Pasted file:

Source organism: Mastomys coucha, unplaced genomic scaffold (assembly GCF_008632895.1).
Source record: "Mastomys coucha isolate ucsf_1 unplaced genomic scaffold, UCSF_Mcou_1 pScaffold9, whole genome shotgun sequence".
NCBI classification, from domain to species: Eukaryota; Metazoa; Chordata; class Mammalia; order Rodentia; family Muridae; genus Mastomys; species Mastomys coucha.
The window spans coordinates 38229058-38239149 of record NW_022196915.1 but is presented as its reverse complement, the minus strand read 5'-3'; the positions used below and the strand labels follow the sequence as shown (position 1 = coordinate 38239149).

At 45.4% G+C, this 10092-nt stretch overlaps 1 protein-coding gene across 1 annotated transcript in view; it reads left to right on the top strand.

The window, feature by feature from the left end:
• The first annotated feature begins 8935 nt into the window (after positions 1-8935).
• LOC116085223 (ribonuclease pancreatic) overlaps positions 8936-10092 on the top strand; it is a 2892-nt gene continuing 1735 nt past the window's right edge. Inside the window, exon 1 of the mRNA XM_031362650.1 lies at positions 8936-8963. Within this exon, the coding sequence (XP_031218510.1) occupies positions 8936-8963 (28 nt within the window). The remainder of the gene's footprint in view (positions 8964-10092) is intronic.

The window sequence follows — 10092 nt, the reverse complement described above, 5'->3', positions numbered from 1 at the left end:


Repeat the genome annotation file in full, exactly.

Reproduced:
Source organism: Mastomys coucha, unplaced genomic scaffold (assembly GCF_008632895.1).
Source record: "Mastomys coucha isolate ucsf_1 unplaced genomic scaffold, UCSF_Mcou_1 pScaffold9, whole genome shotgun sequence".
NCBI classification, from domain to species: Eukaryota; Metazoa; Chordata; class Mammalia; order Rodentia; family Muridae; genus Mastomys; species Mastomys coucha.
The window spans coordinates 38229058-38239149 of record NW_022196915.1 but is presented as its reverse complement, the minus strand read 5'-3'; the positions used below and the strand labels follow the sequence as shown (position 1 = coordinate 38239149).

At 45.4% G+C, this 10092-nt stretch overlaps 1 protein-coding gene across 1 annotated transcript in view; it reads left to right on the top strand.

The window, feature by feature from the left end:
• The first annotated feature begins 8935 nt into the window (after positions 1-8935).
• LOC116085223 (ribonuclease pancreatic) overlaps positions 8936-10092 on the top strand; it is a 2892-nt gene continuing 1735 nt past the window's right edge. Inside the window, exon 1 of the mRNA XM_031362650.1 lies at positions 8936-8963. Within this exon, the coding sequence (XP_031218510.1) occupies positions 8936-8963 (28 nt within the window). The remainder of the gene's footprint in view (positions 8964-10092) is intronic.

The window sequence follows — 10092 nt, the reverse complement described above, 5'->3', positions numbered from 1 at the left end: